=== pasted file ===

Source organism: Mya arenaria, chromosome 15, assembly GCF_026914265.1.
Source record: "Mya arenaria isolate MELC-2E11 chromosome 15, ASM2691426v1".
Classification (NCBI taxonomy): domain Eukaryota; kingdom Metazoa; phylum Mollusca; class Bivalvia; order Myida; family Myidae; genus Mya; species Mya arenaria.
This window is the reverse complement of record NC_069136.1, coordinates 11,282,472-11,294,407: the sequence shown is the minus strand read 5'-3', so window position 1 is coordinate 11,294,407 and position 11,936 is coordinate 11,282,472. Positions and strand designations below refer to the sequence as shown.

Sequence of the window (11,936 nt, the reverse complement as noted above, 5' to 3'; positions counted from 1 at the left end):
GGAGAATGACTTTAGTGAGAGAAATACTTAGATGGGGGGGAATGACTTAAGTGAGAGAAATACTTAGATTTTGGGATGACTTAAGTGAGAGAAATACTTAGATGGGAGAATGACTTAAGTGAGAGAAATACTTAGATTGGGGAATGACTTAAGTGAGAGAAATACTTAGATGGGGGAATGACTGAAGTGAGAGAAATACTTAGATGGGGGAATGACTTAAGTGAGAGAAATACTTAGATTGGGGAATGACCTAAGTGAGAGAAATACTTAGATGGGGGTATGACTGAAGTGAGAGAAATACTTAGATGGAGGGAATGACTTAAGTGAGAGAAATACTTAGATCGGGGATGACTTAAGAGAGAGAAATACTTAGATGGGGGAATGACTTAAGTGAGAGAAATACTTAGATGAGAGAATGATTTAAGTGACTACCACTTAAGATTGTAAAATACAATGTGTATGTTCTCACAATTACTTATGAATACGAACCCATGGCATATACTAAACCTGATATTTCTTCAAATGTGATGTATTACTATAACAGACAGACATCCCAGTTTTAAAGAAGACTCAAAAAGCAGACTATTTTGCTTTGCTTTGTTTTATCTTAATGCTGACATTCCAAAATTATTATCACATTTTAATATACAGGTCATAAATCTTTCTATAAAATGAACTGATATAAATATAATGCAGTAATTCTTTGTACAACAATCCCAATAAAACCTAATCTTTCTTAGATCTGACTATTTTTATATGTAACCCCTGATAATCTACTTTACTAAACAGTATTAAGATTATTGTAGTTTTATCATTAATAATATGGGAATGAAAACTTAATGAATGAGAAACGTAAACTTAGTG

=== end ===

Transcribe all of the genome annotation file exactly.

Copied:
Source organism: Mya arenaria, chromosome 15, assembly GCF_026914265.1.
Source record: "Mya arenaria isolate MELC-2E11 chromosome 15, ASM2691426v1".
Classification (NCBI taxonomy): domain Eukaryota; kingdom Metazoa; phylum Mollusca; class Bivalvia; order Myida; family Myidae; genus Mya; species Mya arenaria.
This window is the reverse complement of record NC_069136.1, coordinates 11,282,472-11,294,407: the sequence shown is the minus strand read 5'-3', so window position 1 is coordinate 11,294,407 and position 11,936 is coordinate 11,282,472. Positions and strand designations below refer to the sequence as shown.

Sequence of the window (11,936 nt, the reverse complement as noted above, 5' to 3'; positions counted from 1 at the left end):
GGAGAATGACTTTAGTGAGAGAAATACTTAGATGGGGGGGAATGACTTAAGTGAGAGAAATACTTAGATTTTGGGATGACTTAAGTGAGAGAAATACTTAGATGGGAGAATGACTTAAGTGAGAGAAATACTTAGATTGGGGAATGACTTAAGTGAGAGAAATACTTAGATGGGGGAATGACTGAAGTGAGAGAAATACTTAGATGGGGGAATGACTTAAGTGAGAGAAATACTTAGATTGGGGAATGACCTAAGTGAGAGAAATACTTAGATGGGGGTATGACTGAAGTGAGAGAAATACTTAGATGGAGGGAATGACTTAAGTGAGAGAAATACTTAGATCGGGGATGACTTAAGAGAGAGAAATACTTAGATGGGGGAATGACTTAAGTGAGAGAAATACTTAGATGAGAGAATGATTTAAGTGACTACCACTTAAGATTGTAAAATACAATGTGTATGTTCTCACAATTACTTATGAATACGAACCCATGGCATATACTAAACCTGATATTTCTTCAAATGTGATGTATTACTATAACAGACAGACATCCCAGTTTTAAAGAAGACTCAAAAAGCAGACTATTTTGCTTTGCTTTGTTTTATCTTAATGCTGACATTCCAAAATTATTATCACATTTTAATATACAGGTCATAAATCTTTCTATAAAATGAACTGATATAAATATAATGCAGTAATTCTTTGTACAACAATCCCAATAAAACCTAATCTTTCTTAGATCTGACTATTTTTATATGTAACCCCTGATAATCTACTTTACTAAACAGTATTAAGATTATTGTAGTTTTATCATTAATAATATGGGAATGAAAACTTAATGAATGAGAAACGTAAACTTAGTG